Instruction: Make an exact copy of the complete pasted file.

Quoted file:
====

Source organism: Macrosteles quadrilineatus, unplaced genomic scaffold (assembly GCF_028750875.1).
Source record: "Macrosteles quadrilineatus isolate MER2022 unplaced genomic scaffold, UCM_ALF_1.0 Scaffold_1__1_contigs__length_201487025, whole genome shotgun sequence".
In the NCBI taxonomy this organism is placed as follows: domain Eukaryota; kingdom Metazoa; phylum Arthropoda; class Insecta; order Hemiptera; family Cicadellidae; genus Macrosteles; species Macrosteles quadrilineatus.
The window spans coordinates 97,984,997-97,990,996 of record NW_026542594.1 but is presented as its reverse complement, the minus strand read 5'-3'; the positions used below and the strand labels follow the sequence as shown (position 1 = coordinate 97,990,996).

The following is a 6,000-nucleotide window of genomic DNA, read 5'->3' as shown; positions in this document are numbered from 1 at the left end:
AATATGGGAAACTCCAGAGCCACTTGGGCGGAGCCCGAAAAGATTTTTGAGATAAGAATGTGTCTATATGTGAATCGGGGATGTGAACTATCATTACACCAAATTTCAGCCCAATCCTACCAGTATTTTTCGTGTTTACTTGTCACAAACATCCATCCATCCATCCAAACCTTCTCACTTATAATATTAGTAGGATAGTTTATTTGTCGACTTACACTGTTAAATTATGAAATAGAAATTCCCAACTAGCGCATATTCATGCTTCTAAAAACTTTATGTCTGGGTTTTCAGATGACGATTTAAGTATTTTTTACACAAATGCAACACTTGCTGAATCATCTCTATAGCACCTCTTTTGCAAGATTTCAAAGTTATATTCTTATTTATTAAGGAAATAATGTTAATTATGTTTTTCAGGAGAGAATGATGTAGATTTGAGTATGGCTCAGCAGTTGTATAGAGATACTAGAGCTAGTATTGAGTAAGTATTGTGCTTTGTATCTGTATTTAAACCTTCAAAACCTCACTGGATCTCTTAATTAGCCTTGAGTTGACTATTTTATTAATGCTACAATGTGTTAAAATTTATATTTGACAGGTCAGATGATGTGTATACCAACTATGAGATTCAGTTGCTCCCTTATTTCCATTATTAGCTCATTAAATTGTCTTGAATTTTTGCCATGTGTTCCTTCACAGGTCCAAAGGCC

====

Source organism: Macrosteles quadrilineatus, unplaced genomic scaffold (assembly GCF_028750875.1).
Source record: "Macrosteles quadrilineatus isolate MER2022 unplaced genomic scaffold, UCM_ALF_1.0 Scaffold_1__1_contigs__length_201487025, whole genome shotgun sequence".
In the NCBI taxonomy this organism is placed as follows: domain Eukaryota; kingdom Metazoa; phylum Arthropoda; class Insecta; order Hemiptera; family Cicadellidae; genus Macrosteles; species Macrosteles quadrilineatus.
The window spans coordinates 97,984,997-97,990,996 of record NW_026542594.1 but is presented as its reverse complement, the minus strand read 5'-3'; the positions used below and the strand labels follow the sequence as shown (position 1 = coordinate 97,990,996).

The following is a 6,000-nucleotide window of genomic DNA, read 5'->3' as shown; positions in this document are numbered from 1 at the left end:
AATATGGGAAACTCCAGAGCCACTTGGGCGGAGCCCGAAAAGATTTTTGAGATAAGAATGTGTCTATATGTGAATCGGGGATGTGAACTATCATTACACCAAATTTCAGCCCAATCCTACCAGTATTTTTCGTGTTTACTTGTCACAAACATCCATCCATCCATCCAAACCTTCTCACTTATAATATTAGTAGGATAGTTTATTTGTCGACTTACACTGTTAAATTATGAAATAGAAATTCCCAACTAGCGCATATTCATGCTTCTAAAAACTTTATGTCTGGGTTTTCAGATGACGATTTAAGTATTTTTTACACAAATGCAACACTTGCTGAATCATCTCTATAGCACCTCTTTTGCAAGATTTCAAAGTTATATTCTTATTTATTAAGGAAATAATGTTAATTATGTTTTTCAGGAGAGAATGATGTAGATTTGAGTATGGCTCAGCAGTTGTATAGAGATACTAGAGCTAGTATTGAGTAAGTATTGTGCTTTGTATCTGTATTTAAACCTTCAAAACCTCACTGGATCTCTTAATTAGCCTTGAGTTGACTATTTTATTAATGCTACAATGTGTTAAAATTTATATTTGACAGGTCAGATGATGTGTATACCAACTATGAGATTCAGTTGCTCCCTTATTTCCATTATTAGCTCATTAAATTGTCTTGAATTTTTGCCATGTGTTCCTTCACAGGTCCAAAGGCC